Fake news in Germany: Der Spiegel’s award-winning reporter admits to fabricated content and interviews

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Der Spiegel, one of Germany's leading news magazines, has relieved one of its award-winning journalists of his employment after evidence emerged that he committed journalistic fraud "on a grand scale" over a number of years, the publication said Wednesday. The case, which is still being investigated, "marks a low point in the 70-year history of Der Spiegel," the magazine said.

Der Spiegel published a lengthy report on its website after conducting an initial internal probe of the work of Claas Relotius, a 33-year-old staff writer known for vivid investigative stories. "The management of Der Spiegel will appoint a committee of internal and external experts," Der Spiegel said, adding that the results will be published.

The magazine said Mr. Relotius resigned Monday after admitting some of his articles included made-up material from interviews that never happened. Mr. Relotius acknowledged fabricating parts of at least 14 stories, including a piece about an American woman who he said volunteered to witness the executions of death row inmates, such as one in Texas at the beginning of the year. Mr. Relotius contributed almost to sixty articles published in print or online since 2011, first as a freelance writer before being hired full-time last year. The reporter previously worked for other German and Swiss publications and won numerous awards, including CNN Journalist of the Year in 2014.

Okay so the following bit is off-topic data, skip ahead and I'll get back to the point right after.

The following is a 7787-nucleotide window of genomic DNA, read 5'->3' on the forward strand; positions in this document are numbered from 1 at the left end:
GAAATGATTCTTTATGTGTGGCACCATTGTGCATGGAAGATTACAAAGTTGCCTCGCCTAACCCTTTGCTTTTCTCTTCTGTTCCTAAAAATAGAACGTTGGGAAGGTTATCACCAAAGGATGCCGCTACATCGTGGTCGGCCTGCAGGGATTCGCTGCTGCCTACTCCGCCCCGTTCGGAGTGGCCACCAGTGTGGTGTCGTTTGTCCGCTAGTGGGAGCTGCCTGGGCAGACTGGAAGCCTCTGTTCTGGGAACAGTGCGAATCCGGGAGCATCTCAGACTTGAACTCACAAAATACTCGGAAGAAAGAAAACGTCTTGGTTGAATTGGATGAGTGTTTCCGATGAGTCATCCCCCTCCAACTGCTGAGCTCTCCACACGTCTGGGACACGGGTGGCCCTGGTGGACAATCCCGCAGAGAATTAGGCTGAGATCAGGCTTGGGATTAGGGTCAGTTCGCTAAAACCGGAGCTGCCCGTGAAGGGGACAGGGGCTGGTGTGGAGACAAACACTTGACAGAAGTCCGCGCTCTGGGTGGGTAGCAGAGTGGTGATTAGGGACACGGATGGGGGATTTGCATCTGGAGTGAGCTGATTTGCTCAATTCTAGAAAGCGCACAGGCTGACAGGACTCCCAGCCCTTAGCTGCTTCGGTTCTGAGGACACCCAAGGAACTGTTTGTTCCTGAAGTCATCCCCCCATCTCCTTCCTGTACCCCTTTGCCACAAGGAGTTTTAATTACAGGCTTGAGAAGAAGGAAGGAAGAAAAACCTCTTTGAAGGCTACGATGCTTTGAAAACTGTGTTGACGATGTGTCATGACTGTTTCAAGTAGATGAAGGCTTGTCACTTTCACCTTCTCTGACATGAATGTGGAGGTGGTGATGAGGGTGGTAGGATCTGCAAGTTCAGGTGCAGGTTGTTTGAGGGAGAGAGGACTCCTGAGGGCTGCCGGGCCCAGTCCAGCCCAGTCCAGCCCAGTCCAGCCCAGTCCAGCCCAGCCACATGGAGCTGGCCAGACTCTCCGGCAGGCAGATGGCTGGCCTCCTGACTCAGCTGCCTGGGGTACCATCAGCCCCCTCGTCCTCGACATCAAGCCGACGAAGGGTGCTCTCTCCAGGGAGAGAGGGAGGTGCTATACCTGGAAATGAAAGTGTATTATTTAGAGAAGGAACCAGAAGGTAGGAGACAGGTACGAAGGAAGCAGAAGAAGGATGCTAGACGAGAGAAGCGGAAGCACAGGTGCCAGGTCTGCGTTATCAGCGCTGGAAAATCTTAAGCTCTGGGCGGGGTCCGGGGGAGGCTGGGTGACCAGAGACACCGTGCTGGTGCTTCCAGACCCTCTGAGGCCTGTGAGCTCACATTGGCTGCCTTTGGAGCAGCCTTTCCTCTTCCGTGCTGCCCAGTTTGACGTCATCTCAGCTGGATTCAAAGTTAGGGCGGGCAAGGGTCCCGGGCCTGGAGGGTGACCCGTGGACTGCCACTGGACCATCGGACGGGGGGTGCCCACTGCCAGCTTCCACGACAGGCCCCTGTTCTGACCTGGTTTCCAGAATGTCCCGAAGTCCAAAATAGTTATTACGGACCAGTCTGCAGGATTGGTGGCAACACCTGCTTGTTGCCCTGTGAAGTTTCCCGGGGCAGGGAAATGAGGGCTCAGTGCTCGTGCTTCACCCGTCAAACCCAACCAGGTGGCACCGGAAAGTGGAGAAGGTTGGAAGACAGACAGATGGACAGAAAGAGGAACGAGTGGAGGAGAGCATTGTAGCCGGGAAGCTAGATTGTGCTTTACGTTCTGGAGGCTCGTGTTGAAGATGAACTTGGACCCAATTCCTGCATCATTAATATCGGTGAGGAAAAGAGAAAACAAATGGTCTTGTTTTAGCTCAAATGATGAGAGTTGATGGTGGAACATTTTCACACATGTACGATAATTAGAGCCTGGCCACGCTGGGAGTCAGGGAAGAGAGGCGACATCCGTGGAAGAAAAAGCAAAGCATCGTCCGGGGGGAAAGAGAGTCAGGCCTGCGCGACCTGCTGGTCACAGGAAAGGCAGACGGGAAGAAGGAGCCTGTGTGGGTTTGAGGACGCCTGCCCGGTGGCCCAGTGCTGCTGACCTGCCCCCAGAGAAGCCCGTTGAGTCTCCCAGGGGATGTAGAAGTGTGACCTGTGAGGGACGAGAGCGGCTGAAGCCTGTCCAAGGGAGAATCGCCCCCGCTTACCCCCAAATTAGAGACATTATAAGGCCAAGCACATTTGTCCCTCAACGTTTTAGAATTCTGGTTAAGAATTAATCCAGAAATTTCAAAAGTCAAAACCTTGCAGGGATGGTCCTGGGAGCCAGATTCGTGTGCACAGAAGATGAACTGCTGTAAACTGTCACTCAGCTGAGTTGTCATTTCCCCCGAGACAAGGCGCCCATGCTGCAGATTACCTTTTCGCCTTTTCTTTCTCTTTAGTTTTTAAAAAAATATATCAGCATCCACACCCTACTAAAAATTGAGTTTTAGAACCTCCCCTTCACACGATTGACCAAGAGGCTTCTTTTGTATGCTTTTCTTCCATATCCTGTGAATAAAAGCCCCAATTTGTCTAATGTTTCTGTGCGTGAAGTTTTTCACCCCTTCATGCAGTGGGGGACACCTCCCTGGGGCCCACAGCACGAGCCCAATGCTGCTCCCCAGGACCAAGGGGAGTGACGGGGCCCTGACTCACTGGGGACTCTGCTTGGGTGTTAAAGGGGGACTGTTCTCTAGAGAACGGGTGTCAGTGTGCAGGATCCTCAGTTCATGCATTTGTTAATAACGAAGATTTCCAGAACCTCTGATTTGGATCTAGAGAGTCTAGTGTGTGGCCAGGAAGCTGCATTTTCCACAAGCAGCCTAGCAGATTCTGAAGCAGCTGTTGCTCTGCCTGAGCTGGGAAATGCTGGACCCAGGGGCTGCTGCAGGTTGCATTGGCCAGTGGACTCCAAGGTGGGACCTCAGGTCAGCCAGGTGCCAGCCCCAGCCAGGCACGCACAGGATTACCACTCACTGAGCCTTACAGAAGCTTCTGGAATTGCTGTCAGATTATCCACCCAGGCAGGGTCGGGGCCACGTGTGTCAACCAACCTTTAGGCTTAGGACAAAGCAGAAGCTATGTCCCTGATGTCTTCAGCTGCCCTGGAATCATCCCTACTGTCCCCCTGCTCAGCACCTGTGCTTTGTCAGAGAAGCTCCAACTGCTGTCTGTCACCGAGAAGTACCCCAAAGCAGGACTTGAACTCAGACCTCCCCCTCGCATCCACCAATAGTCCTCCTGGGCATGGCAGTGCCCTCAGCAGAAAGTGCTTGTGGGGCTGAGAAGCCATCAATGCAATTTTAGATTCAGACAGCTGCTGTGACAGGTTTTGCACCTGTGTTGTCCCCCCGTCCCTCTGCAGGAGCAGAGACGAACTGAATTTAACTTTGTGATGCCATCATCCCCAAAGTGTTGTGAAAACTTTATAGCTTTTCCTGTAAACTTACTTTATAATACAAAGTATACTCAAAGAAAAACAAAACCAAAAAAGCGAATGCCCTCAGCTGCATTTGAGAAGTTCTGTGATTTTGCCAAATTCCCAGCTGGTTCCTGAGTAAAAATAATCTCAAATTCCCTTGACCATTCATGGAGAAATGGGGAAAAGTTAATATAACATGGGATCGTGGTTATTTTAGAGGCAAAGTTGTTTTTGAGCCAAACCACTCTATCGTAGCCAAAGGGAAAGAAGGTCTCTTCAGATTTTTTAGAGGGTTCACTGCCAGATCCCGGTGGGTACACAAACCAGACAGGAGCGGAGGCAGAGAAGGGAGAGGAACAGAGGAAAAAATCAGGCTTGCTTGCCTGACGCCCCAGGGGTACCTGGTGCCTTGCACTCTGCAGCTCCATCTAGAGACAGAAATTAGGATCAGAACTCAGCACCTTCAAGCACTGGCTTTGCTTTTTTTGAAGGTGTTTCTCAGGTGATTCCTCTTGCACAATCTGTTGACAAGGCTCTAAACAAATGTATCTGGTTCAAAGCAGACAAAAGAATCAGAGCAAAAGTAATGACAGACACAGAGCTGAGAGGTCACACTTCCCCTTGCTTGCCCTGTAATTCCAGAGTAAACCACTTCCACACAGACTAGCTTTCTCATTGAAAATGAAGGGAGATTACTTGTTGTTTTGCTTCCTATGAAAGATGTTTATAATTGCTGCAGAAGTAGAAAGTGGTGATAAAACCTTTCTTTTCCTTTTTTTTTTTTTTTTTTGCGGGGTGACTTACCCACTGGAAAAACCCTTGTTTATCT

Der Spiegel said concerns about Mr. Relotius' work first were raised in November by a fellow reporter who worked with him on a story about a border militia in Arizona and discovered that supposed interviews had never taken place. Further fabrications by Relotius included a phone interview with the parents of American football player Colin Kaepernick, who protested police brutality by kneeling during the pre-game singing of the national anthem, Spiegel said. Another was reporting that a sign on the edge of a Minnesota town read "Mexicans Keep Out," Spiegel said.

The German Journalists' Union DJU called the case "the biggest fraud scandal in journalism since the Hitler diaries" that Germany's Stern magazine published in 1983 and were later found to be forgeries.